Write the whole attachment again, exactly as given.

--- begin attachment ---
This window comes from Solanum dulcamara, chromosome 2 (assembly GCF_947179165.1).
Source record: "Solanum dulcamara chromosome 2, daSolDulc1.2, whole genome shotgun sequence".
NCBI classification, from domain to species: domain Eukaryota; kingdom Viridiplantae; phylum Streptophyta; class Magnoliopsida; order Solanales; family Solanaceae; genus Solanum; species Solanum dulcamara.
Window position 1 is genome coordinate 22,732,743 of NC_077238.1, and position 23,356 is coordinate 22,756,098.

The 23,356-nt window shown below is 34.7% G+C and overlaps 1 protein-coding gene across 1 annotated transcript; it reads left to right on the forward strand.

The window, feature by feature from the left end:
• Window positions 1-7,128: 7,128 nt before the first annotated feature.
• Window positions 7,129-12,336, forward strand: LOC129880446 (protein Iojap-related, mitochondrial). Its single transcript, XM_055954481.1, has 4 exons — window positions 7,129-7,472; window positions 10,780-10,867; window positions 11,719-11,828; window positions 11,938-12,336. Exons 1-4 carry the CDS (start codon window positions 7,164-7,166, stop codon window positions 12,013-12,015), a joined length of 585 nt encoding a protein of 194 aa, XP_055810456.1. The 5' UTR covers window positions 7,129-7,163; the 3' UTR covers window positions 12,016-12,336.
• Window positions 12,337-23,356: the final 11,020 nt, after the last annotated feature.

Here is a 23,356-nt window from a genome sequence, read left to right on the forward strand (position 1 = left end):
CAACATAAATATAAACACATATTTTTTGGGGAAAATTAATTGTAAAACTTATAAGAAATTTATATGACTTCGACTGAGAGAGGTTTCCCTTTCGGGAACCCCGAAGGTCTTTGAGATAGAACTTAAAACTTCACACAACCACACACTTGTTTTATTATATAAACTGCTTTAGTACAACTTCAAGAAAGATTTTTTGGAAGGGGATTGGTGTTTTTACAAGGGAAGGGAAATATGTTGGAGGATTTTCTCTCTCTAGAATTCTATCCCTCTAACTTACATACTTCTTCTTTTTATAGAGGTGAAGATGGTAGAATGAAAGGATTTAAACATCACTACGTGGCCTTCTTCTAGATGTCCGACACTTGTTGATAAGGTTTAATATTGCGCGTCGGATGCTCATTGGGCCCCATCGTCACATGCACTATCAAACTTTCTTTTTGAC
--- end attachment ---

This window comes from Solanum dulcamara, chromosome 2 (assembly GCF_947179165.1).
Source record: "Solanum dulcamara chromosome 2, daSolDulc1.2, whole genome shotgun sequence".
NCBI classification, from domain to species: domain Eukaryota; kingdom Viridiplantae; phylum Streptophyta; class Magnoliopsida; order Solanales; family Solanaceae; genus Solanum; species Solanum dulcamara.
Window position 1 is genome coordinate 22,732,743 of NC_077238.1, and position 23,356 is coordinate 22,756,098.

The 23,356-nt window shown below is 34.7% G+C and overlaps 1 protein-coding gene across 1 annotated transcript; it reads left to right on the forward strand.

The window, feature by feature from the left end:
• Window positions 1-7,128: 7,128 nt before the first annotated feature.
• Window positions 7,129-12,336, forward strand: LOC129880446 (protein Iojap-related, mitochondrial). Its single transcript, XM_055954481.1, has 4 exons — window positions 7,129-7,472; window positions 10,780-10,867; window positions 11,719-11,828; window positions 11,938-12,336. Exons 1-4 carry the CDS (start codon window positions 7,164-7,166, stop codon window positions 12,013-12,015), a joined length of 585 nt encoding a protein of 194 aa, XP_055810456.1. The 5' UTR covers window positions 7,129-7,163; the 3' UTR covers window positions 12,016-12,336.
• Window positions 12,337-23,356: the final 11,020 nt, after the last annotated feature.

Here is a 23,356-nt window from a genome sequence, read left to right on the forward strand (position 1 = left end):
CAACATAAATATAAACACATATTTTTTGGGGAAAATTAATTGTAAAACTTATAAGAAATTTATATGACTTCGACTGAGAGAGGTTTCCCTTTCGGGAACCCCGAAGGTCTTTGAGATAGAACTTAAAACTTCACACAACCACACACTTGTTTTATTATATAAACTGCTTTAGTACAACTTCAAGAAAGATTTTTTGGAAGGGGATTGGTGTTTTTACAAGGGAAGGGAAATATGTTGGAGGATTTTCTCTCTCTAGAATTCTATCCCTCTAACTTACATACTTCTTCTTTTTATAGAGGTGAAGATGGTAGAATGAAAGGATTTAAACATCACTACGTGGCCTTCTTCTAGATGTCCGACACTTGTTGATAAGGTTTAATATTGCGCGTCGGATGCTCATTGGGCCCCATCGTCACATGCACTATCAAACTTTCTTTTTGAC